Well, another April 15th has come and gone and tax season is over. To us in the tax world, this might as well be a holiday; an audible sigh of relief comes with this date every year. To the rest of the world, and to our clients, it signals that you have survived another year and you don’t have to worry about your taxes until another revolution around the sun is completed.
So this begs the question – what happens now? Do I need to do anything before this time rolls around again next year?
The short answer is yes – and that’s the same answer we tell all our clients. There are many items that can be planned for, and especially if you owed some tax this year, can be proactively adjusted or prepaid so that next year isn’t as painful.
We’re going to run through a brief list that has an effect on some of our clients as far as off-season tax planning goes:
Check your Withholdings Outside of Tax Season
You may have heard this phrase thrown around quite a bit over the past year or so. The IRS might as well have a recording that just says “check your withholdings” over and over again. So what do we mean?!
If you generally owe the federal government come tax time, it’s likely your withholdings are incorrect. If you’re a W-2 employee, these are derived from paperwork you filled out when you first were hired by your company – the Form W-4. This gets inputted in your company’s payroll system, and they “withhold” a certain amount from your paycheck each pay period based on the number of “withholdings” you listed on your Form W-4. See the connection?
Problem is, the Tax Cuts & Jobs Act (TCJA) that was passed near the end of 2017 changed withholdings, and the Form W-4 is due for a major overhaul come 2019.
Okay, I get it…you know your stuff. What can I do to make sure I don’t owe again next year?
Simple – if you owed tax this past year and you don’t know why, chat with your tax professional or let Boundless look at your return. Tax professionals can tell you why you owed tax.
If you owed tax due to incorrect withholdings, ask your employer’s payroll department what your Form W-4 on file says for your allowances. These are just simple numbers from starting at zero. If you listed zero back when you were hired, you are having the most tax possible withheld from your paycheck, and should likely receive a refund come tax time. If you have anything above zero, you are incrementally having less tax withheld from each paycheck.
General rule of thumb: the more allowances you claim, the less federal income tax your employer will withhold from your paycheck (the bigger your take-home pay). The fewer allowances you claim, the more federal income tax your employer will withhold from your paycheck (the smaller your take-home pay).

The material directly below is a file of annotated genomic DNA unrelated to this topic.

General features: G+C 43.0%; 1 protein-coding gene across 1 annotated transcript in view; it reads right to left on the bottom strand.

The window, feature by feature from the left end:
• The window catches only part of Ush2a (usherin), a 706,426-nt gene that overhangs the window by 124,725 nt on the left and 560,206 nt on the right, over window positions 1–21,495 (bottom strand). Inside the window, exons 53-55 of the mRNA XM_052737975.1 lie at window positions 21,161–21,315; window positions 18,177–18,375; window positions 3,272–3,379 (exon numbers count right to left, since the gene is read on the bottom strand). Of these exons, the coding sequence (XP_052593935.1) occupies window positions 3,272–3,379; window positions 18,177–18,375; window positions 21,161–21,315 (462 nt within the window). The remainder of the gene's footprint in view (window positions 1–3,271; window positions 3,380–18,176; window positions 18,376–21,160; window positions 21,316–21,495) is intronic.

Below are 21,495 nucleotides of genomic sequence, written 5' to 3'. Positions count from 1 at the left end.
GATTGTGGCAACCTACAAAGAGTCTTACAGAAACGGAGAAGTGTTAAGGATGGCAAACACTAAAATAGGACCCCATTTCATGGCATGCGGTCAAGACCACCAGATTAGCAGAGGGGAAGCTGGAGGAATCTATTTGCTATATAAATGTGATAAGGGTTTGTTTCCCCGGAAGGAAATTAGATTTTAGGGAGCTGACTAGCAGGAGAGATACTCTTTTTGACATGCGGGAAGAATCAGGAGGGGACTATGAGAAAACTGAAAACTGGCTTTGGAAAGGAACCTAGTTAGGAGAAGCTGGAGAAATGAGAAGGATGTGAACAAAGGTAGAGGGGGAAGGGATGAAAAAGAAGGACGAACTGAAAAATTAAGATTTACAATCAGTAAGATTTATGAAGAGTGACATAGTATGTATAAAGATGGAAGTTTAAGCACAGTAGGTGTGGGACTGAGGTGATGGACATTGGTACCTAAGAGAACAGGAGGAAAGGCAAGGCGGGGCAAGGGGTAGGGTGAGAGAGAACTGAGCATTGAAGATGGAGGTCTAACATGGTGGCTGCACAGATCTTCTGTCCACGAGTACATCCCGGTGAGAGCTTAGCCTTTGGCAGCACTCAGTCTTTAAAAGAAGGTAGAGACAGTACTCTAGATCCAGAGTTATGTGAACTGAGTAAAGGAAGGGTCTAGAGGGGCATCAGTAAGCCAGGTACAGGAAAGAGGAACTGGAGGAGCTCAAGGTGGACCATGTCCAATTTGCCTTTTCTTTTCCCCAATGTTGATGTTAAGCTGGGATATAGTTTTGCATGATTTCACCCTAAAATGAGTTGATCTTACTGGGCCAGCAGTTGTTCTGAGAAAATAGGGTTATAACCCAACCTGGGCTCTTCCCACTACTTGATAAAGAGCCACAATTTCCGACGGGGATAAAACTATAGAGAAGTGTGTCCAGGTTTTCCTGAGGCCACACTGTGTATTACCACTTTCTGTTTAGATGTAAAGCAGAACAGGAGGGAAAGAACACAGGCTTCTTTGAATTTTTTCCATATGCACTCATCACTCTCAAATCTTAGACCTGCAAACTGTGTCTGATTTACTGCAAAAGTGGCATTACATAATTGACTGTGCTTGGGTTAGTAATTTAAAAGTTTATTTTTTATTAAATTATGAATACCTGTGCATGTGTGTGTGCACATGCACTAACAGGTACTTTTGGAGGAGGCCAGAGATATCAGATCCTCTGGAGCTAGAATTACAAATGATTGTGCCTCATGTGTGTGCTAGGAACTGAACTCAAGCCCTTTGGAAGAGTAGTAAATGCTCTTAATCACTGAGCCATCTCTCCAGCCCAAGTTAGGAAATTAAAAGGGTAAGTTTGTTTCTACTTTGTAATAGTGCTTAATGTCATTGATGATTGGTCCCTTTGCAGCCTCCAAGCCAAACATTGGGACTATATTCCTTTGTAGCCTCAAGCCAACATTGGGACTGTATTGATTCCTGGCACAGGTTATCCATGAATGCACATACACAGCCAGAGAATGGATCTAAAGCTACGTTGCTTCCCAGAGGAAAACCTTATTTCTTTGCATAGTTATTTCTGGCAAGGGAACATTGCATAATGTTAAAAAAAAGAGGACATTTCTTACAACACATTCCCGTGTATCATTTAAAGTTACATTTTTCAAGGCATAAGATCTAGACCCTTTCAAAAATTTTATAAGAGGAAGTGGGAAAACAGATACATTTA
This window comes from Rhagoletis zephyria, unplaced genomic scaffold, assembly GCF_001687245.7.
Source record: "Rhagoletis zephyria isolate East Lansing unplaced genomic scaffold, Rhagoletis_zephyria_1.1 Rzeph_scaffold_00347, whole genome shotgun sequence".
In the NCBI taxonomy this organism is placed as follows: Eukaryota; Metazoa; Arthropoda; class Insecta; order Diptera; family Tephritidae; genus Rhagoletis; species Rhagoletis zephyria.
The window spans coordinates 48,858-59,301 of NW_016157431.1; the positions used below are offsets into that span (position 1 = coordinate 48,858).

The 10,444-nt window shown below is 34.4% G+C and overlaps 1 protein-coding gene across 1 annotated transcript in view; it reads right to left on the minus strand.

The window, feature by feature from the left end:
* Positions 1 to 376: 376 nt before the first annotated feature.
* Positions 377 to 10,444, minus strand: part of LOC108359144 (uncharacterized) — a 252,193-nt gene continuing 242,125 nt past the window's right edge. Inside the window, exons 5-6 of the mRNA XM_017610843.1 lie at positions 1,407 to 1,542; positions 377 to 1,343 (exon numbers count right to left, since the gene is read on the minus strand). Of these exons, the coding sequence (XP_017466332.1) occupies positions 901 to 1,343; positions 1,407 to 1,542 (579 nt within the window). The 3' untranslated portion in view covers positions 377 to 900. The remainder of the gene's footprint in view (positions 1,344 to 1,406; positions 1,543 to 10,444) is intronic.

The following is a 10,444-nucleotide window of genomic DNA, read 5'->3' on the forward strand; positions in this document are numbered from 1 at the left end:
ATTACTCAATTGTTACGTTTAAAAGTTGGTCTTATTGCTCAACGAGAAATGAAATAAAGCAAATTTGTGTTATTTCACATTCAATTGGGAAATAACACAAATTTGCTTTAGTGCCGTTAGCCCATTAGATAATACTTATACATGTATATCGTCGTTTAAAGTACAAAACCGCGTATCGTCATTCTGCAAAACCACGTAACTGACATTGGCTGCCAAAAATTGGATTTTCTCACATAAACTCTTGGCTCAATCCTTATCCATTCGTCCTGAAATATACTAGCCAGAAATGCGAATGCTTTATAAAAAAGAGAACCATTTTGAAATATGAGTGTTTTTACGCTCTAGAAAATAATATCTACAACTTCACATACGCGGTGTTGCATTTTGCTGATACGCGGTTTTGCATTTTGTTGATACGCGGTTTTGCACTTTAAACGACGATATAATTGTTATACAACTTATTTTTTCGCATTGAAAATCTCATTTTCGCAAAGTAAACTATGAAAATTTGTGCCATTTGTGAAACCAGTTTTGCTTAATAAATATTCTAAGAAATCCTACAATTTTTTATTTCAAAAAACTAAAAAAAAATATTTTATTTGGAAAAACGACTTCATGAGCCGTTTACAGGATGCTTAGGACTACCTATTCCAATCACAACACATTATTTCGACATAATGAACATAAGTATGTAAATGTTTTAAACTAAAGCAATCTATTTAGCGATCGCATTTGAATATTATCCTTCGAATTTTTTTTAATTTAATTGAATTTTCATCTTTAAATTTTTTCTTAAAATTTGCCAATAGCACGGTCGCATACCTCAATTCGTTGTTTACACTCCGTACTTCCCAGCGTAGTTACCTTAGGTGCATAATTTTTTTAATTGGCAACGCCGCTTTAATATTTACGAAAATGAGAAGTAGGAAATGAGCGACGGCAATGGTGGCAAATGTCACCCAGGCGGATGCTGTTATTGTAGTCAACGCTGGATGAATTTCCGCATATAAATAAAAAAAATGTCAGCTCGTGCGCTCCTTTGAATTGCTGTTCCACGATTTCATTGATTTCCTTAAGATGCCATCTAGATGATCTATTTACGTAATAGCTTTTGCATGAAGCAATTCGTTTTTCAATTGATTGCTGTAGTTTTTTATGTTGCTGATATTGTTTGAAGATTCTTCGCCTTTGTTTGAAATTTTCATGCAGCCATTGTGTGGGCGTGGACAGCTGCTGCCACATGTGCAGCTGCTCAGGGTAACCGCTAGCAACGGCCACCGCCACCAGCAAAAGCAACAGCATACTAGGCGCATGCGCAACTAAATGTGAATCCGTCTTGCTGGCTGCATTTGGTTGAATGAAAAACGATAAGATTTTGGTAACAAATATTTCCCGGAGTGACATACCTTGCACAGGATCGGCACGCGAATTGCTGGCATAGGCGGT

Our suggestion – have your tax professional (or Boundless) take a look at your return after you ask your employer’s payroll department what number of allowances you claim. If they need to be changed, your tax pro can tell you what they need to be changed to.
Make Estimated Payments
If you are self-employed, a freelancer, or have some “side gigs”, chances are your tax professional has told you to make estimated payments. Make sure you make each and every one by its due date! This year, estimated payments are generally due:
- April 15th, 2019
- July 15th, 2019
- October 15th, 2019
- January 15th, 2020 (for 2019 tax year)
If you are unsure if you should be making estimated payments, talk to Boundless and they can let you know if you’re in the clear.
Plan! Plan! Plan! Outside of Tax Season
The biggest service that we offer that most clients seem to think is unnecessary is tax planning. While we agree that if just earn some wages via a Form W-2, a whole lot of tax planning probably isn’t necessary. But, life’s big events do take quite a bit of planning, tax-wise. If you’re…
- Getting married (or divorced)
- Buying or selling your home
- Changing jobs (or going on unemployment or disability)
- Having a child
…this year, you may want to talk to your tax professional regarding tax planning. This is work that can be done outside of “tax season” that can help you minimize the impact that life’s big (and little) changes can have on your tax situation. For example, if you’re getting married, first of all – congratulations! Second, your tax professional should be able to show you an estimate of what your new married-filing-jointly tax return will look like, and whether it’s better to go that route, or still file separately.
Another Year Over…
…and a new one just begun! Luckily, that’s not the case yet, but we’ll all hearing that song again before you know it, so do some little check-ups now that will help you come next tax season.